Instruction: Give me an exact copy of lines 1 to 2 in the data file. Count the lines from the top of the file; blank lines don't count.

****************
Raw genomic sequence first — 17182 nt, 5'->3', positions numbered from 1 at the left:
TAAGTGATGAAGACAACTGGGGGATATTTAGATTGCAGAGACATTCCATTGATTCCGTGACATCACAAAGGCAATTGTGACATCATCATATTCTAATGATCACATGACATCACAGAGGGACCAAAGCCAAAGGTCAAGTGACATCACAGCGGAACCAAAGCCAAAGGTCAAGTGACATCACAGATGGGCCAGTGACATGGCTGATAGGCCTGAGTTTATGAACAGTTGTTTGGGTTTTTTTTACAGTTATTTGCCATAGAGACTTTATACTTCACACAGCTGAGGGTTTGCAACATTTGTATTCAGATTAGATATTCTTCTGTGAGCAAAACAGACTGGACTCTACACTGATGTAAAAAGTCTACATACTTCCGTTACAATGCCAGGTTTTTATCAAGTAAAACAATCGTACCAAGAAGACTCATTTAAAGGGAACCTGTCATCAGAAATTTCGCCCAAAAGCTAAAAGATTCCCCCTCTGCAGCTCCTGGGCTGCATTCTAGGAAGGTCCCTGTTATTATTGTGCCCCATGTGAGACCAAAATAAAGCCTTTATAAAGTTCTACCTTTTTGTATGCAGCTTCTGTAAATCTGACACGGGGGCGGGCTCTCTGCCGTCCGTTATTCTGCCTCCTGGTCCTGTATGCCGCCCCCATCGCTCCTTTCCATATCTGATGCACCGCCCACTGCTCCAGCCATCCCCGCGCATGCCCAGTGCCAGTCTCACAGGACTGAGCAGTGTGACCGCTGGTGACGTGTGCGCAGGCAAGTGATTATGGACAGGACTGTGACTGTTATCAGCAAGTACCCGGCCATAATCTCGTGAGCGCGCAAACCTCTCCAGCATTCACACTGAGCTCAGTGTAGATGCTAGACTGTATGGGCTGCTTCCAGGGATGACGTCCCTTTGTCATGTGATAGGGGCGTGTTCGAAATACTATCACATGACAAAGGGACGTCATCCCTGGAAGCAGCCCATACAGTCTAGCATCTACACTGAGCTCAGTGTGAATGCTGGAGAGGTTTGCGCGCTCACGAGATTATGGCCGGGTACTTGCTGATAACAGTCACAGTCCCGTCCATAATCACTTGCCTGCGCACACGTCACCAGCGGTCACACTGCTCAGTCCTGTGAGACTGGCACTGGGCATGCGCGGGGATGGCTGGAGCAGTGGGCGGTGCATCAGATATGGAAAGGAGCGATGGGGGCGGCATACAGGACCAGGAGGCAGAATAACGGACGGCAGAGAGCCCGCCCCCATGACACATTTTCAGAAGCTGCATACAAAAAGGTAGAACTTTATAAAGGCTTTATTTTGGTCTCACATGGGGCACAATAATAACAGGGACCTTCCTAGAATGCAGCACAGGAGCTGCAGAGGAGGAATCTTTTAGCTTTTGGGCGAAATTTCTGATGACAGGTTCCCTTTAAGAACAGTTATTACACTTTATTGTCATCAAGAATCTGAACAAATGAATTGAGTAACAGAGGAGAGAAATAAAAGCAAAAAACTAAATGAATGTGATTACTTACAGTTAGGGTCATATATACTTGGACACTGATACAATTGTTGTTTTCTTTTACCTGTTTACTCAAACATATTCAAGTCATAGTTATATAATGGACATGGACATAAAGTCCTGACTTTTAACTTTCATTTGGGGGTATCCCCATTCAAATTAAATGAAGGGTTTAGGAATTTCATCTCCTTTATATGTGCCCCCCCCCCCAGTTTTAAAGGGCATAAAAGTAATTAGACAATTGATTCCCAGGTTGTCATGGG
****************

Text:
Raw genomic sequence first — 17182 nt, 5'->3', positions numbered from 1 at the left:
TAAGTGATGAAGACAACTGGGGGATATTTAGATTGCAGAGACATTCCATTGATTCCGTGACATCACAAAGGCAATTGTGACATCATCATATTCTAATGATCACATGACATCACAGAGGGACCAAAGCCAAAGGTCAAGTGACATCACAGCGGAACCAAAGCCAAAGGTCAAGTGACATCACAGATGGGCCAGTGACATGGCTGATAGGCCTGAGTTTATGAACAGTTGTTTGGGTTTTTTTTACAGTTATTTGCCATAGAGACTTTATACTTCACACAGCTGAGGGTTTGCAACATTTGTATTCAGATTAGATATTCTTCTGTGAGCAAAACAGACTGGACTCTACACTGATGTAAAAAGTCTACATACTTCCGTTACAATGCCAGGTTTTTATCAAGTAAAACAATCGTACCAAGAAGACTCATTTAAAGGGAACCTGTCATCAGAAATTTCGCCCAAAAGCTAAAAGATTCCCCCTCTGCAGCTCCTGGGCTGCATTCTAGGAAGGTCCCTGTTATTATTGTGCCCCATGTGAGACCAAAATAAAGCCTTTATAAAGTTCTACCTTTTTGTATGCAGCTTCTGTAAATCTGACACGGGGGCGGGCTCTCTGCCGTCCGTTATTCTGCCTCCTGGTCCTGTATGCCGCCCCCATCGCTCCTTTCCATATCTGATGCACCGCCCACTGCTCCAGCCATCCCCGCGCATGCCCAGTGCCAGTCTCACAGGACTGAGCAGTGTGACCGCTGGTGACGTGTGCGCAGGCAAGTGATTATGGACAGGACTGTGACTGTTATCAGCAAGTACCCGGCCATAATCTCGTGAGCGCGCAAACCTCTCCAGCATTCACACTGAGCTCAGTGTAGATGCTAGACTGTATGGGCTGCTTCCAGGGATGACGTCCCTTTGTCATGTGATAGGGGCGTGTTCGAAATACTATCACATGACAAAGGGACGTCATCCCTGGAAGCAGCCCATACAGTCTAGCATCTACACTGAGCTCAGTGTGAATGCTGGAGAGGTTTGCGCGCTCACGAGATTATGGCCGGGTACTTGCTGATAACAGTCACAGTCCCGTCCATAATCACTTGCCTGCGCACACGTCACCAGCGGTCACACTGCTCAGTCCTGTGAGACTGGCACTGGGCATGCGCGGGGATGGCTGGAGCAGTGGGCGGTGCATCAGATATGGAAAGGAGCGATGGGGGCGGCATACAGGACCAGGAGGCAGAATAACGGACGGCAGAGAGCCCGCCCCCATGACACATTTTCAGAAGCTGCATACAAAAAGGTAGAACTTTATAAAGGCTTTATTTTGGTCTCACATGGGGCACAATAATAACAGGGACCTTCCTAGAATGCAGCACAGGAGCTGCAGAGGAGGAATCTTTTAGCTTTTGGGCGAAATTTCTGATGACAGGTTCCCTTTAAGAACAGTTATTACACTTTATTGTCATCAAGAATCTGAACAAATGAATTGAGTAACAGAGGAGAGAAATAAAAGCAAAAAACTAAATGAATGTGATTACTTACAGTTAGGGTCATATATACTTGGACACTGATACAATTGTTGTTTTCTTTTACCTGTTTACTCAAACATATTCAAGTCATAGTTATATAATGGACATGGACATAAAGTCCTGACTTTTAACTTTCATTTGGGGGTATCCCCATTCAAATTAAATGAAGGGTTTAGGAATTTCATCTCCTTTATATGTGCCCCCCCCCCCAGTTTTAAAGGGCATAAAAGTAATTAGACAATTGATTCCCAGGTTGTCATGGG